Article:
California has greatly increased the chance that it will require a massive rescue from the Federal government, at the very same time that the general electorate has chosen a Congress that will be much less likely to approve such a rescue.  So, aging hippies will now be taught an instructive lesson about the nature of reality versus ideology.


Election post-mortem

An incredible election night by any measure.  The obvious question that pundits will be concentrating on is “what does it mean”?

Well I think there is consensus on both sides that it doesn’t mean that the voters love Republicans.  Even establishment Republicans are acknowledging that fact.  And Marco Rubio made that clear in his acceptance speech where he called this a “second chance” not an embrace of the GOP.

So that leaves us with a number of other options to consider.  What needs to be kept in mind is this is the third consecutive wave election and in each case the party holding the White House suffered losses.  That’s unprecedented.  And this particular midterm is the largest shift of seats since 1936 (update: House numbers now have a projected 242 seats on the GOP side, a net of +64 – historic or as one Democrat strategist said, a defeat for Democrats of “biblical proportion”).  So one meme that isn’t going to fly is this election is “no big deal”.  Democrats got spanked and got spanked hard.  They have a lot of work to do to win back voters.

Another thing that seems to be a developing narrative is that this is a repudiation of the Obama agenda.  I think that’s true to an extent.  The biggest driver of the dissatisfaction with Democrats is the health care law as  indicated by polls. And they are certainly mad about the deficit spending.  But as Charles Krauthammer said last night, “this isn’t a failure of communication by the Democrats, this is a failure of policy”.  So it would seem that at least part of the vote was a repudiation of the president despite claims by some on the left that its only about the economy.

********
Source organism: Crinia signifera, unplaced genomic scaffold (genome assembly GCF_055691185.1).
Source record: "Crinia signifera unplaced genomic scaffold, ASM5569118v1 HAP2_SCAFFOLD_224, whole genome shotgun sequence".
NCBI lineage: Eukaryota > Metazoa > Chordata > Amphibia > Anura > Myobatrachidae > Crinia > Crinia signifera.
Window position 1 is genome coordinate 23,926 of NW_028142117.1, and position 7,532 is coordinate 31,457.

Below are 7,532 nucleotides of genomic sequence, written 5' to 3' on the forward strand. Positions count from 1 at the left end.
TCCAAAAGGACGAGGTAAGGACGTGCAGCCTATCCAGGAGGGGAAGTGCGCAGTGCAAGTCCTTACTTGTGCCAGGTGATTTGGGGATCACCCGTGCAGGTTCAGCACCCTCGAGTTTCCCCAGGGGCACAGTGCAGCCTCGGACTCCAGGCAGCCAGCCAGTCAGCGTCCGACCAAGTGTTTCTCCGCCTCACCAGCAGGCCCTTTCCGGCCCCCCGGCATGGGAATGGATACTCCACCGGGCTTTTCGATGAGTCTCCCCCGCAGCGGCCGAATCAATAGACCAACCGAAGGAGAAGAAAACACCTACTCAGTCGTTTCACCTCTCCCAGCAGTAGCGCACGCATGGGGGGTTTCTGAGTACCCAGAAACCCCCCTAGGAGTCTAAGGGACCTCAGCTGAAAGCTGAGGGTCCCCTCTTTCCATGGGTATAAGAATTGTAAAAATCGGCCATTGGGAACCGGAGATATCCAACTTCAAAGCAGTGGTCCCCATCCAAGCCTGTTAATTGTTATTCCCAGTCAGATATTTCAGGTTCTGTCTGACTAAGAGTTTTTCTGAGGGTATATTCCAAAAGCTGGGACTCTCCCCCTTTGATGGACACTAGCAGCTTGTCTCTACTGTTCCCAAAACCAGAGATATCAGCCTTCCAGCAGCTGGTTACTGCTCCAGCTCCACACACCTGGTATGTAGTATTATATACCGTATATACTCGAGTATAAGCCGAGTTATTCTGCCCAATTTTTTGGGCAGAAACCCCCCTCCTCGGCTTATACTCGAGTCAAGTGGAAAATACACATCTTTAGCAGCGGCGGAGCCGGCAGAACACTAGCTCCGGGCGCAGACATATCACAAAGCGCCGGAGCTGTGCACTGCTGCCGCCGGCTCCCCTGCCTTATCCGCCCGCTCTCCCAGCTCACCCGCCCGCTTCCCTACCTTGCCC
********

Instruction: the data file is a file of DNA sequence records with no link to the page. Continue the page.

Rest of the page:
That said, part of it is also about the economy.  Historically the party in power doesn’t do well in a down economy.  So that too must be factored in to the formula.  While much of that is beyond government’s control, that which it could impact was perceived as poorly done.  Very poorly done.  That exacerbated the loss.  And, with the focus on health care reform, most Americans thought that the legislative priorities were wrong as well.  Voters have historically turned to the GOP to handle economic matters. But this is still no mandate for the GOP.

Finally voter anger hasn’t gone anywhere, it’s just taking a breather.  Again, watch the direction of the country polls over the coming two years.  It’s an interesting set up in DC now.  Democrats actually would have been better off if the Senate had gone to the Republicans.  They still control it and the Presidency and that leaves the onus on them as we head toward 2012.  It also gives the GOP a free hand to pass whatever it wants in the House, regardless of where it goes, if anywhere, and make the case that they tried to reform what the people wanted reformed and Democrats (in the Senate and the President) stood in their way (reverse the “obstructionists” claim).

I think, after last night, that 2012 is definitely in play.  It will be interesting to see how both parties react.  I’m eagerly awaiting the Obama presser at 1 pm today when we’ll hear the first reaction from the President.  But as always with him, judge him by his actions, not his words.  His words have become empty rhetoric that many times doesn’t support what he ends up doing.

~McQ


First some numbers

Well first a little prediction validation.  The House – I said “196/239 GOP – a solid majority.”  There are still some races to be finalized, but the Republican count presently sits at 239.  I’m no Nate Silver, but I’m pretty pleased with that.

On the Senate, I said “final tally 51/49 Dems.  +8 for the GOP”.  It stands at +6 with the Washington and Colorado  races to go.  Unfortunately I think the Dems will end up taking both of those.

I didn’t do governors here, but at another site, Liberty Pundits, I said the GOP would go 31 –18-1 in total governorships.  Right now it stands at 27 – 15 – 1 with 7 yet to be called.   In those 7, 4 have the GOP candidate with a slight lead and 3 have Dems with a slight lead.  If they finish that way, the total will be 31-18-1.

Some numbers no one paid much attention too but are tied in with the governors races – what happened in some statehouses.  Don’t forget this is a reapportionment year since we’ve had a census.  So the GOP has positioned itself very well with the governorships it has won (or will win).  Yesterday, movement in state legislatures all went to the right.

State Senates shifting control from [Democrats to Republican]:  MN, WI, ME, NH, NY, NC, AL.  From [GOP to Democrats]– zero. State Houses shifting control from [Democrats to Republicans]:  ME, NH, PA, OH, IN, MI, WI, IA, OR, NC, AL.  From [GOP to Democrats]– zero.

That’s big.

More to come.

~McQ